Tag Archives: creativewriting

Writing in Amsterdam

I would just like to say that I love this city! We’re staying in the Generator, and I’m currently sitting on a sofa with 80’s music, nachos, fresh mint tea (aka. “we picked mint, dumped it in a glass and poured hot water on it – enjoy!”) and I’m actually writing! Guys, I’m writing!

We were out this morning (hence the late blog post) but now I’ve got some chill time, I’ve got my laptop out. I have three things on my list for this week:

Finish GreenSky Book 10. For whatever reason, my head is refusing to write GreenSky when I’m in England. Away, however…when I was in Florence I finished two books, and so far, I’ve managed a thousand words in about half an hour. If I suddenly get a multi-million deal to write more GreenSky, I’m going to have to put “must write in a foreign city” in my contract.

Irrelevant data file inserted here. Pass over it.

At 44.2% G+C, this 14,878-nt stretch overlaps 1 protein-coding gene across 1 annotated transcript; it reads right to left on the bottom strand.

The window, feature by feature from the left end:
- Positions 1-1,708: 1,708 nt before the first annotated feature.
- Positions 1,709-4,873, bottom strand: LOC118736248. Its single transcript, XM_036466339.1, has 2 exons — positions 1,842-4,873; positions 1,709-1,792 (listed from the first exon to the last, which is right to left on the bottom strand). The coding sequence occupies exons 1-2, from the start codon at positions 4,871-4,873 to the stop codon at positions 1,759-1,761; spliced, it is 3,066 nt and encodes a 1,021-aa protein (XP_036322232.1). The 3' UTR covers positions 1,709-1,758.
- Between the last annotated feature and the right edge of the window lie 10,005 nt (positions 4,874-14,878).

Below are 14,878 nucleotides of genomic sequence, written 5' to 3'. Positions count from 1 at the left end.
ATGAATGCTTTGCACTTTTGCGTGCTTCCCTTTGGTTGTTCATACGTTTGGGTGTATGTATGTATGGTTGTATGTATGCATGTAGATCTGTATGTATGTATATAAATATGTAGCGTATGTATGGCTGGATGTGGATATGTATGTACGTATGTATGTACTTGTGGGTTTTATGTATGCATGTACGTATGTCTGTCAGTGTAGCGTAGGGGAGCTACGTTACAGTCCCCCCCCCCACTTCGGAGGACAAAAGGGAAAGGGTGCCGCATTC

Read the last novel on my official edit pile. I have had this since May and I’ve just been crap with it. I need to have time to sit down and focus…which I’ve definitely got! So that’s a major thing.

Write a short story. Last time I was here, I was challenged to write a soppy romance. This time, my travelling companion has picked “thriller” – and we’ve spent most of the morning wondering how I could get the city into it! Dramatic bike chase, anyone? My only thing is that I have to mostly stay within the constraints of the genre – so I can’t be too sarcastic. Considering I am thoroughly cynical about thrillers, this could be a problem…

So that’s my holiday so far, and it’s only the first day! Anyway, I’m off to drink my tea and finish this damn GreenSky book. Only a couple of thousand words to go…

The Writer’s Workout